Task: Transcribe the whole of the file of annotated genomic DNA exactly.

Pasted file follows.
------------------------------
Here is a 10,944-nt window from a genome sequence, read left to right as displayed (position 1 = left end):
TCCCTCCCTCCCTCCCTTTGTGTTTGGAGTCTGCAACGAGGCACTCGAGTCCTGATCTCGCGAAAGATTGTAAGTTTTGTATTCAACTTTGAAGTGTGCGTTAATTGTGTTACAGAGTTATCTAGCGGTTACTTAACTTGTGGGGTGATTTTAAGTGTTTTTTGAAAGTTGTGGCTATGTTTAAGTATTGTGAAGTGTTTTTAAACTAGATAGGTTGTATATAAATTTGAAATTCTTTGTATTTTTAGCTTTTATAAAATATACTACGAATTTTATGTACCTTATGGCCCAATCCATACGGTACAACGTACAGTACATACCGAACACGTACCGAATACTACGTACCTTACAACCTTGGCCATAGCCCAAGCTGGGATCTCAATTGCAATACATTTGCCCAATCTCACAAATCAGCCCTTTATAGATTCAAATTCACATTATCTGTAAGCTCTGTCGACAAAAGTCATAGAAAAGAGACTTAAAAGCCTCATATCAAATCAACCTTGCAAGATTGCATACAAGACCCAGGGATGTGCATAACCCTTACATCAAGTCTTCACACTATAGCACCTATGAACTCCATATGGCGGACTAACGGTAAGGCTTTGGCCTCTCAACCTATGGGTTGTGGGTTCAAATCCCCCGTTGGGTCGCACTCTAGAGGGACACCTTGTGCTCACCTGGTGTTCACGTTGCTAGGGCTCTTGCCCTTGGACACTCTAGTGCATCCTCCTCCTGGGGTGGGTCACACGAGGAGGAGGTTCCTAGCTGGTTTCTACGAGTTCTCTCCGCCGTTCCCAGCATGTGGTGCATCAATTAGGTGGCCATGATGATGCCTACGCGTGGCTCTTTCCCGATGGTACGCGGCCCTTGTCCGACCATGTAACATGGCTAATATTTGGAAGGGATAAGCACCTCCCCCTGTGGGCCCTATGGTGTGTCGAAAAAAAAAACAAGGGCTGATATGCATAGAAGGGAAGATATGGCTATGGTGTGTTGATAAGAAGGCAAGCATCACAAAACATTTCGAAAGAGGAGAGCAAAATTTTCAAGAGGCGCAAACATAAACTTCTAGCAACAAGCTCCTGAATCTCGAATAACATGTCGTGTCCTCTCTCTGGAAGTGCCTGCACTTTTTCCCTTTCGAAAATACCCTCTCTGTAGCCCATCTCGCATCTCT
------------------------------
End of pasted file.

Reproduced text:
Here is a 10,944-nt window from a genome sequence, read left to right as displayed (position 1 = left end):
TCCCTCCCTCCCTCCCTTTGTGTTTGGAGTCTGCAACGAGGCACTCGAGTCCTGATCTCGCGAAAGATTGTAAGTTTTGTATTCAACTTTGAAGTGTGCGTTAATTGTGTTACAGAGTTATCTAGCGGTTACTTAACTTGTGGGGTGATTTTAAGTGTTTTTTGAAAGTTGTGGCTATGTTTAAGTATTGTGAAGTGTTTTTAAACTAGATAGGTTGTATATAAATTTGAAATTCTTTGTATTTTTAGCTTTTATAAAATATACTACGAATTTTATGTACCTTATGGCCCAATCCATACGGTACAACGTACAGTACATACCGAACACGTACCGAATACTACGTACCTTACAACCTTGGCCATAGCCCAAGCTGGGATCTCAATTGCAATACATTTGCCCAATCTCACAAATCAGCCCTTTATAGATTCAAATTCACATTATCTGTAAGCTCTGTCGACAAAAGTCATAGAAAAGAGACTTAAAAGCCTCATATCAAATCAACCTTGCAAGATTGCATACAAGACCCAGGGATGTGCATAACCCTTACATCAAGTCTTCACACTATAGCACCTATGAACTCCATATGGCGGACTAACGGTAAGGCTTTGGCCTCTCAACCTATGGGTTGTGGGTTCAAATCCCCCGTTGGGTCGCACTCTAGAGGGACACCTTGTGCTCACCTGGTGTTCACGTTGCTAGGGCTCTTGCCCTTGGACACTCTAGTGCATCCTCCTCCTGGGGTGGGTCACACGAGGAGGAGGTTCCTAGCTGGTTTCTACGAGTTCTCTCCGCCGTTCCCAGCATGTGGTGCATCAATTAGGTGGCCATGATGATGCCTACGCGTGGCTCTTTCCCGATGGTACGCGGCCCTTGTCCGACCATGTAACATGGCTAATATTTGGAAGGGATAAGCACCTCCCCCTGTGGGCCCTATGGTGTGTCGAAAAAAAAAACAAGGGCTGATATGCATAGAAGGGAAGATATGGCTATGGTGTGTTGATAAGAAGGCAAGCATCACAAAACATTTCGAAAGAGGAGAGCAAAATTTTCAAGAGGCGCAAACATAAACTTCTAGCAACAAGCTCCTGAATCTCGAATAACATGTCGTGTCCTCTCTCTGGAAGTGCCTGCACTTTTTCCCTTTCGAAAATACCCTCTCTGTAGCCCATCTCGCATCTCT